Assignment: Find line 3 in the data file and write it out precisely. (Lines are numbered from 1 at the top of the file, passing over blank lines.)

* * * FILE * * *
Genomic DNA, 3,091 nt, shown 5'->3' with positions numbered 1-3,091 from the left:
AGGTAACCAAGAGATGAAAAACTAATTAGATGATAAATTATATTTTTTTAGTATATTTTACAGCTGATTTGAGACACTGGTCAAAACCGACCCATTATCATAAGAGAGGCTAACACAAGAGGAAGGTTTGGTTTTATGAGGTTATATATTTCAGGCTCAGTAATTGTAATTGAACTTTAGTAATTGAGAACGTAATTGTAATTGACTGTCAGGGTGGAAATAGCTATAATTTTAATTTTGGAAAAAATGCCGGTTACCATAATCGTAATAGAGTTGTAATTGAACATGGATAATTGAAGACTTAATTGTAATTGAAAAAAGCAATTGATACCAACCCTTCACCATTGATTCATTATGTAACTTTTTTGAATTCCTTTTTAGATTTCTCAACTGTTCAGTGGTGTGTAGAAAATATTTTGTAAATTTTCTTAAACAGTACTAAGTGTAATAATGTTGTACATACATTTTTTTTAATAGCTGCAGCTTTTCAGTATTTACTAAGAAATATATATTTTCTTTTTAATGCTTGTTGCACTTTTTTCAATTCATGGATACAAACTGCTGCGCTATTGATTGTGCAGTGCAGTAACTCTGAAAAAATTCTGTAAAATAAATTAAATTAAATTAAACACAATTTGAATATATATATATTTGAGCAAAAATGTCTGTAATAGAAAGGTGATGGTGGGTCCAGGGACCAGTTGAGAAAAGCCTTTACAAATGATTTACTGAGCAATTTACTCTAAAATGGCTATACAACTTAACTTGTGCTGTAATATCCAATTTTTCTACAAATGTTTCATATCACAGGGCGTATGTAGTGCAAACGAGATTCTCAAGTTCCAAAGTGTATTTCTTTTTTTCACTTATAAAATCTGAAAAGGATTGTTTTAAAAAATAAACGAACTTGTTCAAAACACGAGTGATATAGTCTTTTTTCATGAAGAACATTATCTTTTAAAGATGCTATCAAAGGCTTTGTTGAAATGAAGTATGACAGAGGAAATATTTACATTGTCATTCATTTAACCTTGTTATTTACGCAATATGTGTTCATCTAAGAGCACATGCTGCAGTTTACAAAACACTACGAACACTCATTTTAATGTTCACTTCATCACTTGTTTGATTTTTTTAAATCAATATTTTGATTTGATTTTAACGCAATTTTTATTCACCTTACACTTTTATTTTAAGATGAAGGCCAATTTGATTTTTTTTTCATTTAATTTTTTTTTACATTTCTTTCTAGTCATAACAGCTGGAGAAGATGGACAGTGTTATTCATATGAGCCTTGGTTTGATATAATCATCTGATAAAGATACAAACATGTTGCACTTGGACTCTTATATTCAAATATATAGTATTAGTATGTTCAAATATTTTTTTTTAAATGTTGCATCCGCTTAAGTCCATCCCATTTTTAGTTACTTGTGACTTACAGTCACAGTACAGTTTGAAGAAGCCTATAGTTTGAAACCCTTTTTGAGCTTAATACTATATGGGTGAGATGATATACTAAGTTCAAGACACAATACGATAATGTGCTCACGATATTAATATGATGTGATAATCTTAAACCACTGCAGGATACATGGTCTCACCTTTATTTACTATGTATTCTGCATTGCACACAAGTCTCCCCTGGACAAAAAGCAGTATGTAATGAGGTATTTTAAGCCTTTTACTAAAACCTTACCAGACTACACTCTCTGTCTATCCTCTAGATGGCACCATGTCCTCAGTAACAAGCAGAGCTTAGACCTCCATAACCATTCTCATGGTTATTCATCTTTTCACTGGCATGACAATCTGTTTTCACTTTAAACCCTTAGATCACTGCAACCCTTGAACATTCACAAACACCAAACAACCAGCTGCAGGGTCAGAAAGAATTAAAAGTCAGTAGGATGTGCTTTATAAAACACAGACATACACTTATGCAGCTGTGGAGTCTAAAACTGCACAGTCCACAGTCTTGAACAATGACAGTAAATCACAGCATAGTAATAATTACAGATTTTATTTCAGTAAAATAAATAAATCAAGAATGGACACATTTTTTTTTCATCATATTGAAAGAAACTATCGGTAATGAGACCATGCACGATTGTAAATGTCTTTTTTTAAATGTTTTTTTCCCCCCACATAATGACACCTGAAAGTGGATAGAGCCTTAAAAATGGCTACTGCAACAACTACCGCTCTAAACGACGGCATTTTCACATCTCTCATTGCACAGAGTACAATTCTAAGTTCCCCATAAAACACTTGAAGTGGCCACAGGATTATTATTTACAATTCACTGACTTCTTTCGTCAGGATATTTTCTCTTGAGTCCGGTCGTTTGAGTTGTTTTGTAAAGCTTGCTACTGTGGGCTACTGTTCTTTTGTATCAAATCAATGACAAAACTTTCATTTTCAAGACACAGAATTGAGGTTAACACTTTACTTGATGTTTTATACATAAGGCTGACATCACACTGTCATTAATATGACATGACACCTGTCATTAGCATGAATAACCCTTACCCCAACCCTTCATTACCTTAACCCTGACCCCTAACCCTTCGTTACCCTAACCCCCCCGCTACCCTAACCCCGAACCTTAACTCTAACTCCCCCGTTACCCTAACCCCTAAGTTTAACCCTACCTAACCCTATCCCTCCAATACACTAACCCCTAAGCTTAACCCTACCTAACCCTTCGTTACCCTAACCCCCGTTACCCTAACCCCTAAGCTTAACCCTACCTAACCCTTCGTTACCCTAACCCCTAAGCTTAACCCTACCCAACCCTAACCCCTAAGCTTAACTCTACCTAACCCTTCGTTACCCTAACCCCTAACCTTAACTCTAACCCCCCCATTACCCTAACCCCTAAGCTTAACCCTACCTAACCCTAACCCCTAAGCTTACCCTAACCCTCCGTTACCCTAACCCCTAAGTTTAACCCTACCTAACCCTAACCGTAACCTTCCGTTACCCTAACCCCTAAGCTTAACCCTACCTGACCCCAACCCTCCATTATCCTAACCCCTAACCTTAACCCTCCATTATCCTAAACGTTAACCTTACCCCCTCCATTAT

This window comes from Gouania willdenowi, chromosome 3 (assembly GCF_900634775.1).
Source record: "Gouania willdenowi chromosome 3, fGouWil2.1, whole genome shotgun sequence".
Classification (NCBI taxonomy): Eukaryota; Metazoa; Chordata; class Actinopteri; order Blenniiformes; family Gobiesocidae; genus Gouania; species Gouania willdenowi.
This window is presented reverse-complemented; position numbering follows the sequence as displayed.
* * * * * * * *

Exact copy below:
This window comes from Gouania willdenowi, chromosome 3 (assembly GCF_900634775.1).